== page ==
Good day! In the early-morning hours of trading in the futures market, the index futures found themselves retesting Tuesday's highs. The Dow Jones Ind. Ave. futures did so with slightly higher highs. These highs held into 2:00 a.m. ET when trading overseas shifted the market bias. Reversals are quite common at this time and a steady selloff began to take hold. Around 5:30 a.m. ET the futures found support and the market congested over the course of the next several hours. Once the premarket earnings began to roll in, however, the selloff resumed and gained momentum.
Dow Jones Industrial Average (Figure 1)
IBM (IBM) and Apple (AAPL) both had strong earnings, but it was not enough to keep the week's rally going. By the end of the day the S&P 500 and Nasdaq-100 had fallen off the year's highs hit on Tuesday and returned to the lower end of the monthly support at their 10-day moving averages. The materials, financials, and energy shares led the decliners. The stand-outs included Goldman Sachs (GS) and Wells Fargo (WFC). Goldman Sachs fell more than 4% after it posted a 53% decline in its quarterly profit. Wells Fargo managed to meet estimates, but weakness in the overall sector weight heavily on it and it still shed more than 2%.
The housing market was also once again in focus on Wednesday. Housing starts in December fell 4.3% to a seasonally adjusted annual rate of 529,000. This was the third-lowest ever and overall starts for 2010 were the second-lowest since records began in 1959. Building permits, however, rose 16.7%. The home builders ended the session lower, but most, such as DHI, PHM, LEN, and BZH were already testing strong resistance levels heading into the session.
S&P 500 (Figure 2)
The selloff that began ahead of Wednesday's open picked up the pace once the bell rang. While the Dow held up initially thanks to IBM, the S&P 500 and Nasdaq were not even able to break their 5 minute highs. The first wave of intraday selling lasted into the 10:45 a.m. ET correction period. Slightly lower lows were hit in the S&P and Nasdaq into 11:15, but congestion prevailed into noon. At that point a second wave of selling took over. It did not last as long as the first, but took the indices to new intraday lows. A third and final wave began around 13:30 ET. This lasted into previous lows and the 15:00 ET correction period.
Although the market didn't show much strength into the closing bell, the three waves of selling exhausted the trend on the 5-15 minute time frames. Slightly lower lows on the 2 minute charts confirmed the larger 15 minute support and also created a smaller Momentum Reversal pattern that was forming with the larger 15 minute time frame on the Dow and S&Ps. Although this is typically a buy strategy, the overall momentum of the selloff was still stronger-than-average, even in the slower portion of the trend that began after 10:45 ET. This leaves the market correcting longer over time and slower via price as afterhours trade continues.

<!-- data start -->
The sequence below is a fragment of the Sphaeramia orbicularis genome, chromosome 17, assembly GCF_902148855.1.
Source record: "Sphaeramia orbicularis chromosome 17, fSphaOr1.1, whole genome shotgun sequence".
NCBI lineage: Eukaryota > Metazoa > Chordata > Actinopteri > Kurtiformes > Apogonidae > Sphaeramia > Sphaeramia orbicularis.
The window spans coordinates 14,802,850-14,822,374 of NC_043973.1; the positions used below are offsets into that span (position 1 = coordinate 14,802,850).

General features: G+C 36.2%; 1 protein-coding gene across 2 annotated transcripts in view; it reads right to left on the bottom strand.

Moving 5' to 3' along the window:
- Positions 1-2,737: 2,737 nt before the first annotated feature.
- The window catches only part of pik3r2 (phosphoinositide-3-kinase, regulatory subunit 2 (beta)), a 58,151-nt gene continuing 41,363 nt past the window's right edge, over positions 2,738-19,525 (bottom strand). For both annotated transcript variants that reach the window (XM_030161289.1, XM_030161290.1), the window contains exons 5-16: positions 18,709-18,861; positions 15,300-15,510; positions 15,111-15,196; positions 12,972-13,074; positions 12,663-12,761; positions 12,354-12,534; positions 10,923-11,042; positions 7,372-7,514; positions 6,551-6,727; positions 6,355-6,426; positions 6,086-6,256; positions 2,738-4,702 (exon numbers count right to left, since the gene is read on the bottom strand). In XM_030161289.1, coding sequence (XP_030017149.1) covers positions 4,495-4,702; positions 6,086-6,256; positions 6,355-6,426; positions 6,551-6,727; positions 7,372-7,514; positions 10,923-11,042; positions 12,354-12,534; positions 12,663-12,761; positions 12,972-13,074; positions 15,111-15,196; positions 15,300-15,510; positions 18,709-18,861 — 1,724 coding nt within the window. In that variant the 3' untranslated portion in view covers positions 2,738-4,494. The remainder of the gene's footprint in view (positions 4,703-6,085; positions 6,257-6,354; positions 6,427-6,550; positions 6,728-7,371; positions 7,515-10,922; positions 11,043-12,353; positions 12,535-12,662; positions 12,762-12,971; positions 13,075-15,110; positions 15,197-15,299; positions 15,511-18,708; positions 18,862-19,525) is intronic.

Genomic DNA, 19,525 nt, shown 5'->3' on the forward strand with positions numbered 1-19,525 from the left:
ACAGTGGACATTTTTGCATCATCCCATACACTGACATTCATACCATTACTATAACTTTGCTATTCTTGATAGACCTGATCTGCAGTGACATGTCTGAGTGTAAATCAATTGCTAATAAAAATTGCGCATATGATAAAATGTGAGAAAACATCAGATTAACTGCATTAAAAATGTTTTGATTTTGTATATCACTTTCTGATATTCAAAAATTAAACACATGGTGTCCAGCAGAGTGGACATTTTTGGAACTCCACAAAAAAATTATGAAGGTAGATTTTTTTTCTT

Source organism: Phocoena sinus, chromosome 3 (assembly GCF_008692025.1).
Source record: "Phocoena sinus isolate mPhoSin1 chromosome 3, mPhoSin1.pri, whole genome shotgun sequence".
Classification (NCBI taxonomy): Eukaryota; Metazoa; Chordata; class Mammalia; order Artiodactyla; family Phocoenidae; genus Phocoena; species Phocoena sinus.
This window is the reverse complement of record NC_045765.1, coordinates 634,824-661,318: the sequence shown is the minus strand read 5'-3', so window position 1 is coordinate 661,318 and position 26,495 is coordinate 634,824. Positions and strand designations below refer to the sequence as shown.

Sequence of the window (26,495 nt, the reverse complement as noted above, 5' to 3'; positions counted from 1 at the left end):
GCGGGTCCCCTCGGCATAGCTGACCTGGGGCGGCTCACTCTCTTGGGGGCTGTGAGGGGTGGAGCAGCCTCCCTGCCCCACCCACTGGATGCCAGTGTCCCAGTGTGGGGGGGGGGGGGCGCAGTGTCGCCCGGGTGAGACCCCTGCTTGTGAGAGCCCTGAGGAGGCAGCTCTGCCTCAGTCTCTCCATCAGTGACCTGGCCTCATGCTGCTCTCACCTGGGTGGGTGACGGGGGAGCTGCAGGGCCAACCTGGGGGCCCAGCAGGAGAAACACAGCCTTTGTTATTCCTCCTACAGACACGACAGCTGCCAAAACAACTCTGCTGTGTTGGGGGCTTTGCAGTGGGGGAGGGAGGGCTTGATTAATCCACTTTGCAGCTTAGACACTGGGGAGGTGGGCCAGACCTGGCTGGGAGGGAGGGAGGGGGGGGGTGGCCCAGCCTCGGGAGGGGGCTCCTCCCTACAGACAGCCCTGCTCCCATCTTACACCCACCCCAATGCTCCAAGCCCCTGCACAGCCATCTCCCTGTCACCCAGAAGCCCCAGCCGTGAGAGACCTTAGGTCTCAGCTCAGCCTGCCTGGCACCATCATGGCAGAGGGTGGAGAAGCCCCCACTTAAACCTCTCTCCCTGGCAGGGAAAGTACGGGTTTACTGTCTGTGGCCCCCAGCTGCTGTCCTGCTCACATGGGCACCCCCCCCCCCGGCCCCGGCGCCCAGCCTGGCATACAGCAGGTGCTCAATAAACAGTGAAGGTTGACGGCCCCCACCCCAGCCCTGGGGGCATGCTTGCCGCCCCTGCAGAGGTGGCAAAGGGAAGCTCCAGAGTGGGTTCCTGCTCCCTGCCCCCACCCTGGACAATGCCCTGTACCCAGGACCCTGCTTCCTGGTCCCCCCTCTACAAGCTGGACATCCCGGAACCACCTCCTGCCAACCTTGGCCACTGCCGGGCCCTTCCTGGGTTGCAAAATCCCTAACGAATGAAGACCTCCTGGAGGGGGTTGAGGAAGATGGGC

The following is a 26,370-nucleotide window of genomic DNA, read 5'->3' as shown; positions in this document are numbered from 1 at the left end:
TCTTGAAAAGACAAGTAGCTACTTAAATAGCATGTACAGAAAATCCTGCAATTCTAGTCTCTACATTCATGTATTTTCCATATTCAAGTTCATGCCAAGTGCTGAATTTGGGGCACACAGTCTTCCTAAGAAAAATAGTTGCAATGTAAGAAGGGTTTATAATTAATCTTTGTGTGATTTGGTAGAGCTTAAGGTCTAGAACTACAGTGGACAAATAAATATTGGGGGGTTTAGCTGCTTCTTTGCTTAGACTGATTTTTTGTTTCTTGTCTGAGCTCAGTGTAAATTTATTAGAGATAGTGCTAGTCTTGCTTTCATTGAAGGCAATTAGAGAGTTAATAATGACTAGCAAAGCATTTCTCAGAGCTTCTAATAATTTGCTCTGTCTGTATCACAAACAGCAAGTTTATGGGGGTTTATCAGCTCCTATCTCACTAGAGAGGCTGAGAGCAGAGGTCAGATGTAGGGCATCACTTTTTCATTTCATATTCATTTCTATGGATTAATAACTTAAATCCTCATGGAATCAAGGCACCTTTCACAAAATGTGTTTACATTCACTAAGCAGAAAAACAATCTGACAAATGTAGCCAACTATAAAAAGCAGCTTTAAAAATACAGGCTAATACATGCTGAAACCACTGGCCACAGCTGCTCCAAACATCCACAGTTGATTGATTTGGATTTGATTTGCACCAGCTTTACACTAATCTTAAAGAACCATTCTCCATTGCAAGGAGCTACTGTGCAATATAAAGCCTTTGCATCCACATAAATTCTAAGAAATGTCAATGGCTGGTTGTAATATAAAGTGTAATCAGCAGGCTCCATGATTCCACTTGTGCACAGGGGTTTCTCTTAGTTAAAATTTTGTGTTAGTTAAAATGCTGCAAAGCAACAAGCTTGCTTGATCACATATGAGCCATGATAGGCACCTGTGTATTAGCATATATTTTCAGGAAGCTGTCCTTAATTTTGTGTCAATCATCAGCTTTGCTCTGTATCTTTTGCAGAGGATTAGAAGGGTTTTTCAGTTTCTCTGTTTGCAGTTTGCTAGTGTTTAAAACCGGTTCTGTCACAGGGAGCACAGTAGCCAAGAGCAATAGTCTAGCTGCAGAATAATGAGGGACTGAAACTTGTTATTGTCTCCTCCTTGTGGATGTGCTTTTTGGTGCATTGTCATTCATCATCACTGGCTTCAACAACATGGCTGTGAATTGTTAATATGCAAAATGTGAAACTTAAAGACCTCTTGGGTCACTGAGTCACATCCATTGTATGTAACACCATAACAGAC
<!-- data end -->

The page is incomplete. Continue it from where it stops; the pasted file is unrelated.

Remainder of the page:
Even though we've been watching for signs of the start of a larger daily correction, this move alone offers no confirmation. The 10-day moving average is still holding firmly, and although the pace of the selloff was strong, it was not stronger than earlier rallies throughout the month. We will need to see slower upside followed by stronger downside with the indices breaking 20-day moving averages before the correction is confirmed. It may still take another week or so, but there will be a number of individual securities that lead the way.
Nasdaq Composite (Figure 3)
The Dow Jones Industrial Average ($DJI) had a loss of 12.64 points, or 0.11%, and closed at 11,825.29 on Wednesday. Only 8 of the Dow's 30 index components posted a gain for the day. The strongest performers in the index were IBM (IBM) (+3.35%), McDonalds (MCD) (+0.90%), Johnson & Johnson (JNJ) (+0.74%). Bank of America (BAC) (+4.20%), American Express (AXP) (-2.44%), JP Morgan Chase (JPM) (-2.32%), and Cisco Systems (CSCO) (-1.89%).
The S&P 500 ($SPX) fell 13.10 points or 1.01%, and closed at 1,281.92. The leaders in the S&P 500 were Motorola Mobility Holdings (MMI) (+3.68%), International Business Machines (IBM) (+3.35%), and Ross Stores (ROST) (+1.51%). Hudson City Bancorp (HCBK) (-8.51%) was the weakest performer after announcing that its fourth-quarter profit fell 11%. It was followed by losses in CF Inds. Holdings (CF) (-6.21%), United States Steel (X) (-5.93%), and Northern Tr. Corp. (NTRS) (-5.66%).
The Nasdaq Composite ($COMPX) ended the session lower by 40.49 points, or 1.46%, on Wednesday and it closed at 2,725.36. The Nasdaq-100's top performers were Dollar Tree (DLTR) (+3.04%), Ross Stores (ROST) (+1.51%), and BMC Software (BMC) (+1.49%). Only 12 of the 100 posted a gain. The weakest performers were Linear Technology Corp. (LLTC) (-4.35%), Mylan Inc. (MYL) (-3.44%), Lam Research (LRCX) (-3.41%), and Seagate Technology (STX) (-3.09%).
Unless otherwise stated, the index action described in this article relates to the E-mini futures contracts for the respective indices. Actual index action may differ slightly in terms of pattern formation, although the market bias will remain the same.
Toni Hansen is president and co-founder of the Bastiat Group Inc., DBA Trading From Main Street. Toni is one of the most respected technical analysts and traders in the industry. She has been trading and educating new traders, money managers, professional market analysts and traders throughout the boom and bust of the last decade. She has worked in conjunction with some of the world's top financial exchanges. Learn more about Toni Hansen and the educational services she provides through her website at http://www.tonihansen.com.